Fashion Week: Marc By Marc Jacobs Goes to the Skate Park, Anna Sui Hearts Anna May Wong


If you weren’t up on the latest changes in the house of Marc Jacobs, you might have been wondering why two blonde women took a bow at the end of the Marc by Marc Jacobs show. Was the designer taking a sick day? No, he was clapping in the front row right next to Sofia Coppola.

Though Jacobs is still involved with the line, most of the credit this time goes to the brand’s new creative director, Katie Hillier, and design director, Luella Bartley, two savvy British fashion veterans with big ideas for shaking things up London-style.

Gone were the clean, sophisticated, vintage-inspired clothes that customers have come to rely on. Hillier and Bartley’s vision is far more youthful and brimming with attitude. On a set of wooden ramps reminiscent of a skate park, the models, all with tight braided pigtails, strutted down the runway at Pier 36 looking ready for a futuristic BMX motocross. Bandanas with scary skeleton teeth were tied over some model’s mouths. Clothes were emblazoned with words such as “revolution,” “rally,” and, in case you somehow missed how fierce the new MBMJ girl is, “grrr.”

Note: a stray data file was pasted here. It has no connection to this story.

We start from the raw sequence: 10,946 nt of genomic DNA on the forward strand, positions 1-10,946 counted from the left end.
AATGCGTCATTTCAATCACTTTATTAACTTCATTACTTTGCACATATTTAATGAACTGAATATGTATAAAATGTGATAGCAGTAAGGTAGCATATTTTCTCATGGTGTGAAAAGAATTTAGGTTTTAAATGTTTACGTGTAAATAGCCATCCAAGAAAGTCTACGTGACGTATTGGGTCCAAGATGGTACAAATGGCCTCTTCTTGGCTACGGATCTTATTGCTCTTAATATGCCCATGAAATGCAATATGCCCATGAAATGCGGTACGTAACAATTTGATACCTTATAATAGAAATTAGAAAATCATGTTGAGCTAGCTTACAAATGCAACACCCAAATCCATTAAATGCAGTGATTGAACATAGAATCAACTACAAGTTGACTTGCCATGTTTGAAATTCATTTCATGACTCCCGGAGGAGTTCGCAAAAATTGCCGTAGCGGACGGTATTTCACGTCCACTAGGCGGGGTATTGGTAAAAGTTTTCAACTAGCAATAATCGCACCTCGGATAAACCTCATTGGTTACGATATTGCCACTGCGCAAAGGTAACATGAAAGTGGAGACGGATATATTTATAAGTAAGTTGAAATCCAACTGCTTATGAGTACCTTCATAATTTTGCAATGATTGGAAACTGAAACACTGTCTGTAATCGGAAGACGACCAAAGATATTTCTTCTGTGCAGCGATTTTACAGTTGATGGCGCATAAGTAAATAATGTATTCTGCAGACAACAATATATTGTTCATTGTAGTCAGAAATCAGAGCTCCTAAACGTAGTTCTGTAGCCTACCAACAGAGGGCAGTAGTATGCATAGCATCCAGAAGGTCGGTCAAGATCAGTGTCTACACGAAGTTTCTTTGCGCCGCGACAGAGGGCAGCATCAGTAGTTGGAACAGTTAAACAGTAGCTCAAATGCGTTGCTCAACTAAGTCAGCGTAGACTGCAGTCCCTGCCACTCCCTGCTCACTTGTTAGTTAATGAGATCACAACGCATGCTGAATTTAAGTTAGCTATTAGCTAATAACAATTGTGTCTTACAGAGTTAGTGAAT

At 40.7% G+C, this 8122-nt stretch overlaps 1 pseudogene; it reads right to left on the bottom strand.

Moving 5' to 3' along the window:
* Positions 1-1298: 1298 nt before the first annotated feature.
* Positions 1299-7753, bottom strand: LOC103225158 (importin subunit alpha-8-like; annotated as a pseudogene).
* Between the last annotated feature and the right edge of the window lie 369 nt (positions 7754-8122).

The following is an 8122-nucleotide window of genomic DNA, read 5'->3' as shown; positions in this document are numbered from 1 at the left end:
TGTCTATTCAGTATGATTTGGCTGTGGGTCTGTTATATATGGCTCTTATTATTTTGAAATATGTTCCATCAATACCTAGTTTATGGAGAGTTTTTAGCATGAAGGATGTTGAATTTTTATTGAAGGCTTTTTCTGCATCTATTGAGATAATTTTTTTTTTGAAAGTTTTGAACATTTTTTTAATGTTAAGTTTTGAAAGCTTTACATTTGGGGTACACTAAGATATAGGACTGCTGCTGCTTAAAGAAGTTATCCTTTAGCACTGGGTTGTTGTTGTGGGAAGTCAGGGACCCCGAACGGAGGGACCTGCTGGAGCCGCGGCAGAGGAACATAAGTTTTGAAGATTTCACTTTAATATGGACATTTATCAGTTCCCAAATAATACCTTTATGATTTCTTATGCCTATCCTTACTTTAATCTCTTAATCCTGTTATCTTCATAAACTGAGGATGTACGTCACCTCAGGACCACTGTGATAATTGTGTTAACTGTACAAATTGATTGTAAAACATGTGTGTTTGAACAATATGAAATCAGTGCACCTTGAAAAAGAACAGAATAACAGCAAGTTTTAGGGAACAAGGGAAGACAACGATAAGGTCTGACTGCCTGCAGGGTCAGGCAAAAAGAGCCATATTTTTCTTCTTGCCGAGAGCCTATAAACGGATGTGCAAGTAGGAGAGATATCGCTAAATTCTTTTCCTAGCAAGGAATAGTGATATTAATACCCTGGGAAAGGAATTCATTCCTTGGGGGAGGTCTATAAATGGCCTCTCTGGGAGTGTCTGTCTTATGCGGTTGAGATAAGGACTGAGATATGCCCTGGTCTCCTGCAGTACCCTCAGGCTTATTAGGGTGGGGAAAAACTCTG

It wasn’t all tomboy tough, though. A black biker jacket was paired with the most feminine pleated tulle dress in shimmery gold and black, capes were tied with massive bows, and wrap skirts of different lengths were layered over each other. While this collection felt more suitable for teenagers, there were still many pieces that could pass on a more mature Marc Jacobs fan — such as those wrap skirts, baggy trousers, and an excellent black felt coat. All of it had a freshness that the brand hasn’t had in years. A promising and exciting sign for the future.

Over at Anna Sui, it was all about flappers, old Hollywood glamour, and — Sui’s favorite — bohemians. Anna May Wong, the Chinese-American film star of the ’20s and ’30s, is the designer’s muse for fall. On a smoky runway at Lincoln Center, models were draped in sumptuous leopard-print fur coats, ornate kimonos, and Asian-inspired prints the actress might have worn herself. Except, of course, Sui, a master of making the old new again, never just does straightforward re-creations of an era. All of the vintage chinoiserie was thrown into Sui’s fabulous time-machine blender with floral prints, flashes of camo, Native American designs, sneakers, art deco shapes, and a splash of the ’70s for good measure. The result? One of Sui’s most intriguing collections in recent memory.